# What makes Citrate or Citric Acid an acid?

As far as I know, an acid is something that gives off a proton or hydrogen ion $H^{+}$.

But when I look at Citric Acid,

There are three $COO^{-}$, which I think is a carboxyl group, that lacks $H^{+}$.

They seem to rather demand a hydrogen ion from its environment than donate one, which make it basic and not acidic. But the name is still citrate or citric acid. Can someone explain?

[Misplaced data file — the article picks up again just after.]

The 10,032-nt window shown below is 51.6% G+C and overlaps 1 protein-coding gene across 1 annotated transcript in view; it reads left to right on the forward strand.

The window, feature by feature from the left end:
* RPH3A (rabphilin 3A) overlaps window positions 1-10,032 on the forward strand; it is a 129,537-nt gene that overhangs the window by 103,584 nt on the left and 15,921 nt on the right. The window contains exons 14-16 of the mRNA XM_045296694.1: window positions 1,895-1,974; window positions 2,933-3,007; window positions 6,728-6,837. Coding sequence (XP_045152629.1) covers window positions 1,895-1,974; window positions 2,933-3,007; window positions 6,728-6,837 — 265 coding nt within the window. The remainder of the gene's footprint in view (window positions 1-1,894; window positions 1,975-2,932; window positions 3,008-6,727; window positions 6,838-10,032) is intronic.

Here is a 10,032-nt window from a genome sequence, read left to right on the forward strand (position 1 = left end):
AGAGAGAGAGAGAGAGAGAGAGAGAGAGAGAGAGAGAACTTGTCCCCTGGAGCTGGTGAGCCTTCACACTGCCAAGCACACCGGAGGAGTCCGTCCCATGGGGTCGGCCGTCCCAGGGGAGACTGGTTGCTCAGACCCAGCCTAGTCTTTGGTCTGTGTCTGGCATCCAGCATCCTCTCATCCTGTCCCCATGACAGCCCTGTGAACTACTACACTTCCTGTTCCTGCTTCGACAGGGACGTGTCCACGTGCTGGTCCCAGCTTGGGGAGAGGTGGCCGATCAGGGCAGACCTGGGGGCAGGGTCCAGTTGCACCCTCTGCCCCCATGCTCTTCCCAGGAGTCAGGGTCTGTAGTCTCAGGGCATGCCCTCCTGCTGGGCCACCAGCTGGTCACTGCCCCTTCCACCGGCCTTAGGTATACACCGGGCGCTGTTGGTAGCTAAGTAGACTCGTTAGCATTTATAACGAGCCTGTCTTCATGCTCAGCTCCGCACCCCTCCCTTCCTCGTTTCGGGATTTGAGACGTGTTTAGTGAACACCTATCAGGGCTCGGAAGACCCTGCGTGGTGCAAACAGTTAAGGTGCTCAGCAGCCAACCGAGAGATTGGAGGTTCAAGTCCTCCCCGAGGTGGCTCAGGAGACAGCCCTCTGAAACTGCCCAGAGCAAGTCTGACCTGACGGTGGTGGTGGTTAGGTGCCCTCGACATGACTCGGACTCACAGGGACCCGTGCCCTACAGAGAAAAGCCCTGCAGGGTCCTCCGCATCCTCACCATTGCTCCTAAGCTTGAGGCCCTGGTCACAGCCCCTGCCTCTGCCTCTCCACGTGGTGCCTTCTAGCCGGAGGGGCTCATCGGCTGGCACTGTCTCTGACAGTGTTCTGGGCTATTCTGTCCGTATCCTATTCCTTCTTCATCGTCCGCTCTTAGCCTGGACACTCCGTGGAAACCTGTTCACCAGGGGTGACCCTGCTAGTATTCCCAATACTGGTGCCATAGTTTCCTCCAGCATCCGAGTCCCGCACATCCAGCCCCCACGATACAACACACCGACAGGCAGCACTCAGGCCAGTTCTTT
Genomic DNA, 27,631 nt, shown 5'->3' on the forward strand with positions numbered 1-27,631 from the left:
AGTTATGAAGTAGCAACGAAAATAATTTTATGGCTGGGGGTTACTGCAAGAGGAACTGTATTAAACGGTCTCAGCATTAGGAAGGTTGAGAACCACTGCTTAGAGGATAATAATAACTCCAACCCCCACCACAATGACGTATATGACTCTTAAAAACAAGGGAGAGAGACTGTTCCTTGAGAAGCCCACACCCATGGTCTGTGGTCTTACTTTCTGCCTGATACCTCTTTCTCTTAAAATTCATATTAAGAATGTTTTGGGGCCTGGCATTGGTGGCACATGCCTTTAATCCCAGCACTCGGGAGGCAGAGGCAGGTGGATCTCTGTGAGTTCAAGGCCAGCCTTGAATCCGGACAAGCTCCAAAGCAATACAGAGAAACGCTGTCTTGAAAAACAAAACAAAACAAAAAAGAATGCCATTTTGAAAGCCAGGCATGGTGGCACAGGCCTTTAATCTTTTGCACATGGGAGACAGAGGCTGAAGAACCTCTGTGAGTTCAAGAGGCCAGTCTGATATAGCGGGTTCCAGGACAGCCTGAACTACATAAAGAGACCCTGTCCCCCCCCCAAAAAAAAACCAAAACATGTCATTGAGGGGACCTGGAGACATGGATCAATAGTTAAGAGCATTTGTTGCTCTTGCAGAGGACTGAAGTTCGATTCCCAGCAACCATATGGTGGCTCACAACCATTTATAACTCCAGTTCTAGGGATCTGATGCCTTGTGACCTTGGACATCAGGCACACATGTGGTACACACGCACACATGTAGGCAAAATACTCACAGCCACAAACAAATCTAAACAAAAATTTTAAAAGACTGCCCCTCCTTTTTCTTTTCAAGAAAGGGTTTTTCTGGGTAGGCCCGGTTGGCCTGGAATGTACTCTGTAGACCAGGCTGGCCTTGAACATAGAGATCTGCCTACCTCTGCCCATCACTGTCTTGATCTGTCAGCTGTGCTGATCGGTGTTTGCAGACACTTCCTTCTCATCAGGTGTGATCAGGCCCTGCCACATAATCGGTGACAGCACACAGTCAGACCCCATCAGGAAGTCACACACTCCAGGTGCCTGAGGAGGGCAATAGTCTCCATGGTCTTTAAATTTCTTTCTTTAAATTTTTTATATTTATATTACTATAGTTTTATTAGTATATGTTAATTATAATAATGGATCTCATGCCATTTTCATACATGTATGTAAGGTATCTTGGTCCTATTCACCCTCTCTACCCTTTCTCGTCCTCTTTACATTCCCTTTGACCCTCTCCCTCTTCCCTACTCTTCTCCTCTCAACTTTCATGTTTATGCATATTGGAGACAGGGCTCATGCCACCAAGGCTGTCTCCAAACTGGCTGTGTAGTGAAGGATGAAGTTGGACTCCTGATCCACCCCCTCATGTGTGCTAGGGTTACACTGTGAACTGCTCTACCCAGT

• That's not citric acid, that's the citrate anion. Replace those negative charges with hydrogen atons to get citric acid. The citrate anion is a base, and does demand protons from the environment. – user137 Sep 20 '18 at 5:38
• my mistake. It is from biology text book and citrate appears in Kreb cycle. That was why I posted this question here. And also somehow the text book says that is citric acid. And that is from Kreb cycle. – 강승태 Sep 21 '18 at 4:36